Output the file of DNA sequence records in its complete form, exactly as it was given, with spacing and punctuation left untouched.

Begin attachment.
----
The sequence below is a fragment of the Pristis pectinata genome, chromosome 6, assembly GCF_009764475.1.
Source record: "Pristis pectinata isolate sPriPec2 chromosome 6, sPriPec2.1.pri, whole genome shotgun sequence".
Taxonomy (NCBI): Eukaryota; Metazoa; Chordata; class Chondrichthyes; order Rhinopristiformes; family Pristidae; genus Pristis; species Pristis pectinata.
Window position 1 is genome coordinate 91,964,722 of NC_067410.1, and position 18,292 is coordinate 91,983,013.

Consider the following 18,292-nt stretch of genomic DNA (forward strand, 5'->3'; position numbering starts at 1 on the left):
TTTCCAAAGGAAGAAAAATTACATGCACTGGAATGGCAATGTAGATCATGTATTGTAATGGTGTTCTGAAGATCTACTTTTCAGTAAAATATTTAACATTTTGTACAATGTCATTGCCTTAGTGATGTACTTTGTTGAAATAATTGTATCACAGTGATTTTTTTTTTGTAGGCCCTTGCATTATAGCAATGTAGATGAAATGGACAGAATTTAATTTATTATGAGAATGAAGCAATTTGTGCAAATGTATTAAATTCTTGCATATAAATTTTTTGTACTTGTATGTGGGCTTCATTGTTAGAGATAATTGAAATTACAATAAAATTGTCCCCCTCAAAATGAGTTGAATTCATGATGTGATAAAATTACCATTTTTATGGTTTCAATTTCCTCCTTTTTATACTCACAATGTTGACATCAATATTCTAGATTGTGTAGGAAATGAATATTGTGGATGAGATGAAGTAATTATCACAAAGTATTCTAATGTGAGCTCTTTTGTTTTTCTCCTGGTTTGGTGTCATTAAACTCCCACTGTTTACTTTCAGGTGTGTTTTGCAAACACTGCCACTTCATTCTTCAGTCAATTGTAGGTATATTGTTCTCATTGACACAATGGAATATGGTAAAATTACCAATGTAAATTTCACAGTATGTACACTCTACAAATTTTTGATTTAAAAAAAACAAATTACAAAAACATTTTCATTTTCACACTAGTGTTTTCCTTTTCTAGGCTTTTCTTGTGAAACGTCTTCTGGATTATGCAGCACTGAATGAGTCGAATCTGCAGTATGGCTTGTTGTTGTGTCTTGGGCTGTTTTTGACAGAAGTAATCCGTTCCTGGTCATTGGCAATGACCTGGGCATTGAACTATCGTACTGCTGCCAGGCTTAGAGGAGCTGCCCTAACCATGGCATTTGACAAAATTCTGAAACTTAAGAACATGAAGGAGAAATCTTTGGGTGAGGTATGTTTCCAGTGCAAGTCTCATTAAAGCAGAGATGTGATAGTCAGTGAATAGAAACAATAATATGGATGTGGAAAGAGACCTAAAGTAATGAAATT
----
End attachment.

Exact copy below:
The sequence below is a fragment of the Pristis pectinata genome, chromosome 6, assembly GCF_009764475.1.
Source record: "Pristis pectinata isolate sPriPec2 chromosome 6, sPriPec2.1.pri, whole genome shotgun sequence".
Taxonomy (NCBI): Eukaryota; Metazoa; Chordata; class Chondrichthyes; order Rhinopristiformes; family Pristidae; genus Pristis; species Pristis pectinata.
Window position 1 is genome coordinate 91,964,722 of NC_067410.1, and position 18,292 is coordinate 91,983,013.

Consider the following 18,292-nt stretch of genomic DNA (forward strand, 5'->3'; position numbering starts at 1 on the left):
TTTCCAAAGGAAGAAAAATTACATGCACTGGAATGGCAATGTAGATCATGTATTGTAATGGTGTTCTGAAGATCTACTTTTCAGTAAAATATTTAACATTTTGTACAATGTCATTGCCTTAGTGATGTACTTTGTTGAAATAATTGTATCACAGTGATTTTTTTTTTGTAGGCCCTTGCATTATAGCAATGTAGATGAAATGGACAGAATTTAATTTATTATGAGAATGAAGCAATTTGTGCAAATGTATTAAATTCTTGCATATAAATTTTTTGTACTTGTATGTGGGCTTCATTGTTAGAGATAATTGAAATTACAATAAAATTGTCCCCCTCAAAATGAGTTGAATTCATGATGTGATAAAATTACCATTTTTATGGTTTCAATTTCCTCCTTTTTATACTCACAATGTTGACATCAATATTCTAGATTGTGTAGGAAATGAATATTGTGGATGAGATGAAGTAATTATCACAAAGTATTCTAATGTGAGCTCTTTTGTTTTTCTCCTGGTTTGGTGTCATTAAACTCCCACTGTTTACTTTCAGGTGTGTTTTGCAAACACTGCCACTTCATTCTTCAGTCAATTGTAGGTATATTGTTCTCATTGACACAATGGAATATGGTAAAATTACCAATGTAAATTTCACAGTATGTACACTCTACAAATTTTTGATTTAAAAAAAACAAATTACAAAAACATTTTCATTTTCACACTAGTGTTTTCCTTTTCTAGGCTTTTCTTGTGAAACGTCTTCTGGATTATGCAGCACTGAATGAGTCGAATCTGCAGTATGGCTTGTTGTTGTGTCTTGGGCTGTTTTTGACAGAAGTAATCCGTTCCTGGTCATTGGCAATGACCTGGGCATTGAACTATCGTACTGCTGCCAGGCTTAGAGGAGCTGCCCTAACCATGGCATTTGACAAAATTCTGAAACTTAAGAACATGAAGGAGAAATCTTTGGGTGAGGTATGTTTCCAGTGCAAGTCTCATTAAAGCAGAGATGTGATAGTCAGTGAATAGAAACAATAATATGGATGTGGAAAGAGACCTAAAGTAATGAAATT